• What is the blasphemy of the Holy Spirit?

If you want the book, it’s available at The Colley House. The price is $19.95. If you’re in a group placing an order of five or more copies, they are $16.00 each. Here’s the link!

Tomorrow’s Church, Today

1394034107The teens in our congregation are extremely worldly.” …

The kids in our homeschool group are so much more spiritual than those in our church.” …

It hurts when people make fun of you for doing the right thing, but it is so much more hurtful when it’s the kids in your youth group.”

I know. I hear these statements over and over again as I travel about and speak to moms and teen girls. I know there’s worldliness in our youth groups. I know there’s texting going on during worship services. I know there are sleepy kids on the Lord’s Day because the devil had the night before. I know that persecution is sometimes sitting on the same pew with perseverance. I know.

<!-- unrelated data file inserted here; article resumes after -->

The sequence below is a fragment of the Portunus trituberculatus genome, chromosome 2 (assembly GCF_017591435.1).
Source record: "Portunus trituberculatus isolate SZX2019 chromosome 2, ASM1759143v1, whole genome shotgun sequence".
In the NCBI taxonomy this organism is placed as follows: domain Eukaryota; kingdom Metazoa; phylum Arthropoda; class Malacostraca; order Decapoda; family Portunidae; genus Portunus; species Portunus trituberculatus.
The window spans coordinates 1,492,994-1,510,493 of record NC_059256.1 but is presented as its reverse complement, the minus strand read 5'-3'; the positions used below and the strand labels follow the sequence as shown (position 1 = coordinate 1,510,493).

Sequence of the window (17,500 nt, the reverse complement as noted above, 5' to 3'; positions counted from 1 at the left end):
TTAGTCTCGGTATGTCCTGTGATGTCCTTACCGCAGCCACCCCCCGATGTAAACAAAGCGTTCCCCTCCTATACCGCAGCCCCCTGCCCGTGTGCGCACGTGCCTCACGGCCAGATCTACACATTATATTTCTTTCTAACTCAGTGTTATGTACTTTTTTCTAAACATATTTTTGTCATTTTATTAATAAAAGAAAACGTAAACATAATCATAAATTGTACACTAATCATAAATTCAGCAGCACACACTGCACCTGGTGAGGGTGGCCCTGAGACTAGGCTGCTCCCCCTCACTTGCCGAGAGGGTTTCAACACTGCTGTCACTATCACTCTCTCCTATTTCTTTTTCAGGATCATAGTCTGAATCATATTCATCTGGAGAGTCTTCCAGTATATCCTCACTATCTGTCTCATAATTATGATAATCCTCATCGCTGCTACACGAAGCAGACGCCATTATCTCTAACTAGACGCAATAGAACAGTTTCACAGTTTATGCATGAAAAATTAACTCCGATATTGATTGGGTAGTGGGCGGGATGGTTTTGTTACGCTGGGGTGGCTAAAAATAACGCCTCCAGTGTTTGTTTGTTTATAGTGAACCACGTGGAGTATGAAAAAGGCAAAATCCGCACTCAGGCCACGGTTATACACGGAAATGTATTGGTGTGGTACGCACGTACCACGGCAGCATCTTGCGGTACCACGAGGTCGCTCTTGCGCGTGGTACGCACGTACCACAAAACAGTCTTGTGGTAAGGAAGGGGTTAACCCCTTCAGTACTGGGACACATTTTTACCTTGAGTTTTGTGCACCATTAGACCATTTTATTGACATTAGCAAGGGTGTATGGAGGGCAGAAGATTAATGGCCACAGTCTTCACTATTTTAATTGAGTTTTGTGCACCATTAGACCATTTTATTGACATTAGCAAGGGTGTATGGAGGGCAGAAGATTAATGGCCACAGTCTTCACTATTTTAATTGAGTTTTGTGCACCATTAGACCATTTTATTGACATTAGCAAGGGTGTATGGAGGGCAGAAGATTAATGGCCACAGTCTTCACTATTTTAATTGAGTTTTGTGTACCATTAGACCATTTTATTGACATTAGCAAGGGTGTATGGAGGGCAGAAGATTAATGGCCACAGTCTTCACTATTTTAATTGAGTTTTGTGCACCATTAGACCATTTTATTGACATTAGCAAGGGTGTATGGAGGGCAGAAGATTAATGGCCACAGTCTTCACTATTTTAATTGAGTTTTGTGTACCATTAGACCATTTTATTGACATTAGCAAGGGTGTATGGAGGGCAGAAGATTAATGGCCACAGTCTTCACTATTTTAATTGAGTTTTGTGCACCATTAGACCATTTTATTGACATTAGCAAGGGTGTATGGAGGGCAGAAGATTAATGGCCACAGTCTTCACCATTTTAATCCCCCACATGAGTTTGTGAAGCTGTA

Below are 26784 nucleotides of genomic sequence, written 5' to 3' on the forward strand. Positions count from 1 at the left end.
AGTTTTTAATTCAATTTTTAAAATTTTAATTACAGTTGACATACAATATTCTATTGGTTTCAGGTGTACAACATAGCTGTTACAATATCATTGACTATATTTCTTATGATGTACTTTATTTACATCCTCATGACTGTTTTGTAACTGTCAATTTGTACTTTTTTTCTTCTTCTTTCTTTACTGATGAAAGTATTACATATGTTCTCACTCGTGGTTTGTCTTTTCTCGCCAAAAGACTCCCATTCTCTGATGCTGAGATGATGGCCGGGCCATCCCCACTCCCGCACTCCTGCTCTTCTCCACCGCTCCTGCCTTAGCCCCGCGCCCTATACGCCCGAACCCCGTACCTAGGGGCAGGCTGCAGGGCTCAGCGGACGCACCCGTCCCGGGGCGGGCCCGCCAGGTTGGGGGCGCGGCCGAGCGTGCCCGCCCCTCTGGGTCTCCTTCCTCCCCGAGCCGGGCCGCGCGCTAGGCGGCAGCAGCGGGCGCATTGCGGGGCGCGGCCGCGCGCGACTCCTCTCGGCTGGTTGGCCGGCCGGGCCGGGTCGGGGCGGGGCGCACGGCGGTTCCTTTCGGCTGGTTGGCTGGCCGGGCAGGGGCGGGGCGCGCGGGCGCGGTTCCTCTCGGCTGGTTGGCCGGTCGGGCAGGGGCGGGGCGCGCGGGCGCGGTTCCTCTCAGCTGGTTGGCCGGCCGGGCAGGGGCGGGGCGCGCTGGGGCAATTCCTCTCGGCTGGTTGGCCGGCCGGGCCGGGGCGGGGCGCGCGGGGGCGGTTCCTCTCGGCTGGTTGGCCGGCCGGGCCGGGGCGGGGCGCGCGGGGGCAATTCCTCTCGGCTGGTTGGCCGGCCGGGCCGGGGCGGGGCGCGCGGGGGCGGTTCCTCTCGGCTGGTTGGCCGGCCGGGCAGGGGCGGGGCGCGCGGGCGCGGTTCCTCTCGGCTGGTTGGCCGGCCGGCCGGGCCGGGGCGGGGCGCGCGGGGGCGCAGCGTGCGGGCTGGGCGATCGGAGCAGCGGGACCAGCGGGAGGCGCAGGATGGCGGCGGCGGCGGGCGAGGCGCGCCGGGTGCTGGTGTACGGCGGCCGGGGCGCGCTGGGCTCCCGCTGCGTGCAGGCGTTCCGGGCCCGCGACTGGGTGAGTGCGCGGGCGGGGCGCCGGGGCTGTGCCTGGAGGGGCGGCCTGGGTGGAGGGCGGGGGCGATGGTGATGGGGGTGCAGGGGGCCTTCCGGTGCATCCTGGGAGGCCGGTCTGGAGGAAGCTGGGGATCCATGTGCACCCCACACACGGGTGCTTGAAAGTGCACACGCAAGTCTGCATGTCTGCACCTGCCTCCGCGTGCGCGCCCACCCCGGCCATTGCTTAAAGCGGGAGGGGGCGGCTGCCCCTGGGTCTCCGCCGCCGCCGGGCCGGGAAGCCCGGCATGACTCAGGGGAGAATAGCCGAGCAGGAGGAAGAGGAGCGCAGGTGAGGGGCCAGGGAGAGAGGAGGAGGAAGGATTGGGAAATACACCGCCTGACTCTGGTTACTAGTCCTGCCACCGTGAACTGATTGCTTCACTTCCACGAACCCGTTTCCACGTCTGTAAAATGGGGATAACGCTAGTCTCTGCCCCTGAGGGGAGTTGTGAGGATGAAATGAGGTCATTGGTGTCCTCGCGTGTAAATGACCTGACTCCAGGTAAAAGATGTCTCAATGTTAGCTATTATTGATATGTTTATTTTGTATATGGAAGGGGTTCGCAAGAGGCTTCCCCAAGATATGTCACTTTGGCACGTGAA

But the good news is that there are hundreds of our young people who’ve not “bowed the knee to Baal,” (Romans 11:4). I know.

I know Terrin, who recently read a tract about the works of the flesh in Galatians 5 and then went home and told her mom she was done with dancing–no more prom, no more homecoming dances– no more. And she meant it.

I know. I know Kaylee, who plays volleyball on a public high school team in knee-length shorts.

I know. I know Hannah, who gave up a part in the play because she was unwilling to be onstage during a single worship service of the Lord’s church.

I know. I know Jack, who walked across the auditiorium to meet a young man he’d never seen before–a visitor–and invite him to come up and sit with the youth group.

I know. I know Andrew, who went home alone on Sunday night after worship because his youth group was going to see a movie that contained language that was inappropriate for Christian consumption.

I know. I know Camron, who, finding out that the man who sat near him each Sunday was not a Christian, asked him to study the Bible and, later, baptized him into Christ. I know.